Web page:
By 7 September, 2013 0 Comments Read More →

Necessary Joinder in Arbitration as a Way to Get an Enforceable Award



On 19 August the Federal Commercial Court for the Moscow Circuit rendered a decision showing how strong the chain of privity is. The Russian courts may quash an arbitral award if the tribunal has denied the claim of one of the joint creditors and the other one did not participate in the proceedings.

Common privity seems to make the findings in a case involving a joint creditor directly applicable in any subsequent proceedings involving the other. In turn, this makes joinder (or consolidation of cases) desirable or, in fact, inevitable. The decision of 19 August demonstrated that sometimes it is better to admit a third party to the case than face the consequences, indeed sometimes quite unpredictable consequences.

Facts of the case

The case arises out of one of the most prominent maritime accidents in 2009. On 11 May 2009 the 1,250 gt refrigerated cargo ship “Petrozavodsk” ran aground in heavy fog near the southern tip of Bjornoya (Bear Island) in the Arctic, between Norway and Spitzbergen. All the crew members survived, but the reefer subsequently spilled up to 60 tons of fuel and other pollutants into the sea. After the accident, the captain and his mate revealed high blood alcohol levels, which, apparently, served as the main cause for the grounding. In the days after the accident, due to weather conditions, the ship sustained serious harm and, eventually, was declared a total loss.

Karelskaya Shipping Company, based in Petrozavodsk, Karelia, bought Petrozavodsk in 2005. To pay for the ship, it took a loan from DNB Bank, a local, but Norwegian-owned, Murmansk institution, and the bank took a mortgage interest in the ship as security. Subsequently the shipping company took several other loans from the same bank and secured each of them, in part, with the mortgage over the same ship. At the end of March 2009, just 1.5 months before the accident, the claimant insured the ship with Soglasie, a major Russian insurance company.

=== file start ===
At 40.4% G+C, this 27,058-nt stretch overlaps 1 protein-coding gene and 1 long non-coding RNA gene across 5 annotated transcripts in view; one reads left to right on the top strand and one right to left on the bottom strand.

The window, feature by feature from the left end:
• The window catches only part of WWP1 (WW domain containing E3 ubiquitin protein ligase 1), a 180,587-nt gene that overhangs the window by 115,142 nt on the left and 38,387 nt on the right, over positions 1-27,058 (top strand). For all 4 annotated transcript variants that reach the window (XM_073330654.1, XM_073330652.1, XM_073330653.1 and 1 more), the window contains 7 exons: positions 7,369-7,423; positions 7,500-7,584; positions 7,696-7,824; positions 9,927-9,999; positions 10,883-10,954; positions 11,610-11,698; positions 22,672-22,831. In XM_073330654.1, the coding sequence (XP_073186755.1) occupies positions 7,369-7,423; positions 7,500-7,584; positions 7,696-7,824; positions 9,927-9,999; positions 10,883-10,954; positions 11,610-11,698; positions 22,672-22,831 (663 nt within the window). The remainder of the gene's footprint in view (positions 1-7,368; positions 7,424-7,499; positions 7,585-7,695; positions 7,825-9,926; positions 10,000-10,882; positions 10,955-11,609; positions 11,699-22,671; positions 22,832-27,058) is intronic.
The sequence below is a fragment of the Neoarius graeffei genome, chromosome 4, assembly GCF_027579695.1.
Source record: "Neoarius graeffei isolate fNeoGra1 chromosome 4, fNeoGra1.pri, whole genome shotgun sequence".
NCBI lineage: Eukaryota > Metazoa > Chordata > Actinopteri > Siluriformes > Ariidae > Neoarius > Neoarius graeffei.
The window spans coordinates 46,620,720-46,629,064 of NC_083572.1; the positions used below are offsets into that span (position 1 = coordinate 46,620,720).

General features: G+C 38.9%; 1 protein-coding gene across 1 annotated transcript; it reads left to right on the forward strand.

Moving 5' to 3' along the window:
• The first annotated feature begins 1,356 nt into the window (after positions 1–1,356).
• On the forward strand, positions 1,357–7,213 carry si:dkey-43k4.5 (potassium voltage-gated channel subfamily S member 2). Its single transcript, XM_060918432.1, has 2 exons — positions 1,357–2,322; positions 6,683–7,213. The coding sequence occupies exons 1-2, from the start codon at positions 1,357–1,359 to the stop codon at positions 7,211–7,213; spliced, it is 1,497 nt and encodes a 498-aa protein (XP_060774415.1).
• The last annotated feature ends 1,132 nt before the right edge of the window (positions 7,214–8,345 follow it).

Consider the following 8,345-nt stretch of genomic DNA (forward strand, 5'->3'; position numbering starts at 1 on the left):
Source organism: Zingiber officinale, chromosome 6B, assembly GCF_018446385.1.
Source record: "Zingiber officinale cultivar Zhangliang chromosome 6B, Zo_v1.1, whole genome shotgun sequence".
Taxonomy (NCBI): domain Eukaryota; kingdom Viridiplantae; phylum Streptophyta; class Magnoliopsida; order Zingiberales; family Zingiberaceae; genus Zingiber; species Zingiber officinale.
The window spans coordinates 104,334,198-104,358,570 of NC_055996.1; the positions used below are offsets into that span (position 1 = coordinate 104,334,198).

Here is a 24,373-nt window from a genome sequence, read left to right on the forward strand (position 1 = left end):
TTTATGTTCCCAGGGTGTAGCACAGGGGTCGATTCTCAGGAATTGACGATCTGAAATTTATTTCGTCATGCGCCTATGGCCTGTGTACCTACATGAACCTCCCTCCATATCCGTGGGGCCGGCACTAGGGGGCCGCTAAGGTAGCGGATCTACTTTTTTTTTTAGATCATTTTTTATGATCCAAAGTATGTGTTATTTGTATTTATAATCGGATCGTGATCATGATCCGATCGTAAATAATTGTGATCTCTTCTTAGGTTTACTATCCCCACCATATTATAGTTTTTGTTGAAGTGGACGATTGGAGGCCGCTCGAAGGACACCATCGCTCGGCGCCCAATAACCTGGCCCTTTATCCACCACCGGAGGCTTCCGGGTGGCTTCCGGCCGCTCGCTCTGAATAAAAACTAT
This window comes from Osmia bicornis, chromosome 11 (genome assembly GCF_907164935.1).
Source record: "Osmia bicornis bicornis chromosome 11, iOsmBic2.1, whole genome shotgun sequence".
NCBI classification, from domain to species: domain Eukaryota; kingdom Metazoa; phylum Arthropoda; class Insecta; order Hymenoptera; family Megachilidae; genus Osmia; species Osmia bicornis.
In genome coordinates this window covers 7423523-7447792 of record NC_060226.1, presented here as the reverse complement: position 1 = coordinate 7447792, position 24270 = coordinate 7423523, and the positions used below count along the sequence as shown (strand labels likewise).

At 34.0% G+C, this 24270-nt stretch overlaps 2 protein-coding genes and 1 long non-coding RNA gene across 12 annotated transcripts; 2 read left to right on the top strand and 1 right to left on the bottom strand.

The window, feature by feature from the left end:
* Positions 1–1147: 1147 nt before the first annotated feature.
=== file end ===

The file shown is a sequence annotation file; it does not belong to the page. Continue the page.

Following the wreck, both the shipping company and the bank demanded the insurance indemnity arising out of the loss of the ship. Obviously, the shipping company would receive only the sum left after the bank executed its mortgage interest in the ship. Both disputes commenced, in accordance with the applicable arbitration clause, before the Maritime Arbitral Commission.

The Arbitral Commission registered the two disputes as separate cases. Nevertheless, the bank wanted to be admitted as a third party in the case involving the shipping company and the insurance company and asked for the relevant permission from the latter. The insurance company ignored the bank’s request and it remains unclear whether the bank requested the tribunal to permit joinder. Eventually, the tribunal dismissed the shipping company’s claim. It held that Petrozavodsk could not have been considered a navigable vessel and therefore the ship was not eligible for coverage.

The bank went on to challenge the award against the shipping company before the Moscow Commercial Court. The bank claimed that it was denied the right to take part in proceedings that would be having an effect on its own case. The insurance company argued that the outcome of the arbitration in the shipping company’s case would in no way affect the same in the bank’s case against the same insurance company, since it was a case between different parties.

The Moscow Commercial Court set the award aside. It stated that the tribunal’s finding that Petrozavodsk was not a navigable vessel made it essentially impossible for the bank to seek the insurance indemnity. Therefore, it concluded, the tribunal had rendered an award affecting the rights of a third party, i.e. the bank, which had not taken part in the proceedings. The court cited Article 46 of the Russian Constitution guaranteeing access to court and, on this basis, quashed the award. The insurance company filed a cassation challenge to the Federal Commercial Court for the Moscow Circuit.